Trump Wins Over DeSantis’ Biggest Donor, Who Says America Needs ‘Strongest Commander’ Back

Florida Gov. Ron DeSantis’ biggest donor said he’s now backing former President Donald Trump, who he said would likely be the ‘strongest commander.’
Trump Wins Over DeSantis' Biggest Donor, Who Says America Needs 'Strongest Commander' Back

Real estate tycoon Robert Bigelow, the biggest donor to Florida Gov. Ron DeSantis’ 2024 presidential campaign, said he’s now backing former President Donald Trump, in part because the security threat posed by the unrest in the Middle East requires the “strongest commander” and that the former president is the obvious choice.

Calling President Trump a “bull” and Mr. DeSantis “dinner,” Mr. Bigelow told The Financial Times in an interview Wednesday that he believes the former president’s campaign has built up significant steam, making him hard to beat.

“I think Trump is too strong,” Mr. Bigelow told the outlet. “I think Trump has the momentum, the inertia, to beat him.”

Mr. DeSantis said recently that President Trump should be removed from the Republican primary if he’s convicted in any of the cases against him.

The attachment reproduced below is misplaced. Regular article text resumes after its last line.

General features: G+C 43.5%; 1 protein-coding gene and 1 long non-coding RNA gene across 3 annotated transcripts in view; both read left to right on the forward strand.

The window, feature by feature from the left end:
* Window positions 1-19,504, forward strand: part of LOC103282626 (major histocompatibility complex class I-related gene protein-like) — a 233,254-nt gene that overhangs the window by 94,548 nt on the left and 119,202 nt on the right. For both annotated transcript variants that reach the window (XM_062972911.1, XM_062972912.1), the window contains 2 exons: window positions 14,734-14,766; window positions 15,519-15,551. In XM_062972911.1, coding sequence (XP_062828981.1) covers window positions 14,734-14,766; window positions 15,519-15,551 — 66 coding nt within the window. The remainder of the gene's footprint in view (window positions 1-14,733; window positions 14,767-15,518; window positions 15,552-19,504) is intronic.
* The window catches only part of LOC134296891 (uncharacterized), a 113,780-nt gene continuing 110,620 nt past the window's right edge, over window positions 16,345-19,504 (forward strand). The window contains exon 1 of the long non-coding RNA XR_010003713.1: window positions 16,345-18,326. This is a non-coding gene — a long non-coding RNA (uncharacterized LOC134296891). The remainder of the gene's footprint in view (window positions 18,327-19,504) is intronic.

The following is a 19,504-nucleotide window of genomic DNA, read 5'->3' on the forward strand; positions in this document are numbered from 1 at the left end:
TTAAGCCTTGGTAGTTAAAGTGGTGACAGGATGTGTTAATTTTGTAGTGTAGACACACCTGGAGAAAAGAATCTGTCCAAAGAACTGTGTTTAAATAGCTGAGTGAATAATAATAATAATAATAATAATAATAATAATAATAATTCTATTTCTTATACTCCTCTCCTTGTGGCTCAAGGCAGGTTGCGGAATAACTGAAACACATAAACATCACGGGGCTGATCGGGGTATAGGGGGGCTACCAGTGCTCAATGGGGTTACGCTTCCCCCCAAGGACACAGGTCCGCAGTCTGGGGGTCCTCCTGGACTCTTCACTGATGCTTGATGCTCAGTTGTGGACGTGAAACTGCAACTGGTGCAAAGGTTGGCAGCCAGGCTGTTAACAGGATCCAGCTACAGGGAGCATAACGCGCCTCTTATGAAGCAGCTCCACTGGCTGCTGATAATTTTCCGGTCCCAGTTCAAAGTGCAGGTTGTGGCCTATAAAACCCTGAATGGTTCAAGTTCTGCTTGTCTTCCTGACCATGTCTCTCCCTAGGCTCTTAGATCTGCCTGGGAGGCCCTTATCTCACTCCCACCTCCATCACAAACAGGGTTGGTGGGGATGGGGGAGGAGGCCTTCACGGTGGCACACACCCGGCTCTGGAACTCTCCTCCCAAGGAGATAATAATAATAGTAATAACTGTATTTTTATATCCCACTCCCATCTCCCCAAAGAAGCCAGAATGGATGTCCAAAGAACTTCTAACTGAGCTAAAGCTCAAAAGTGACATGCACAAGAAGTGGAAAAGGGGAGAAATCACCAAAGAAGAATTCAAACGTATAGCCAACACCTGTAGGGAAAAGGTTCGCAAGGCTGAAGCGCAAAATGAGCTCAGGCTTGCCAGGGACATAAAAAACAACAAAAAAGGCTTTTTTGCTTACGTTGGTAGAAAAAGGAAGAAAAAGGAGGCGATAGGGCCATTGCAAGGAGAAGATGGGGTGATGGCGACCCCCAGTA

‘Strongest Commander’

The Nevada real estate investor, who donated over $20 million to the DeSantis campaign earlier this year, said that the outbreak of the Israel-Hamas war was a major factor behind his change of heart.

“I’ve got to look at who would probably be the strongest commander, with the most experience,” Mr. Bigelow told FT. “And that’s only one guy,” he continued, while calling President Trump “streetwise” and “a hell of an [expletive] kicker if he needed to be.”

“On the face of it, you lean toward Trump,” he added while weighing the question of who he would prefer to see in the role of America’s commander-in-chief in the face of unrest in the Middle East, which could spill across the region more widely, potentially triggering greater involvement by the United States, a key ally to Israel as it battles the Hamas terror group.

Mr. Bigelow said he backed Mr. DeSantis in part because of his efforts to push back against COVID-19 lockdowns and keep businesses open but that the deteriorating security situation in the Middle East had shifted the calculus.

He also objected to Mr. DeSantis’ hard line on abortion (he signed a bill in April banning abortion in Florida past six weeks), criticizing the Florida governor for being too focused on “conservatism” while suggesting President Trump would be more moderate.

By Tom Ozimek

Sent from Proton Mail for iOS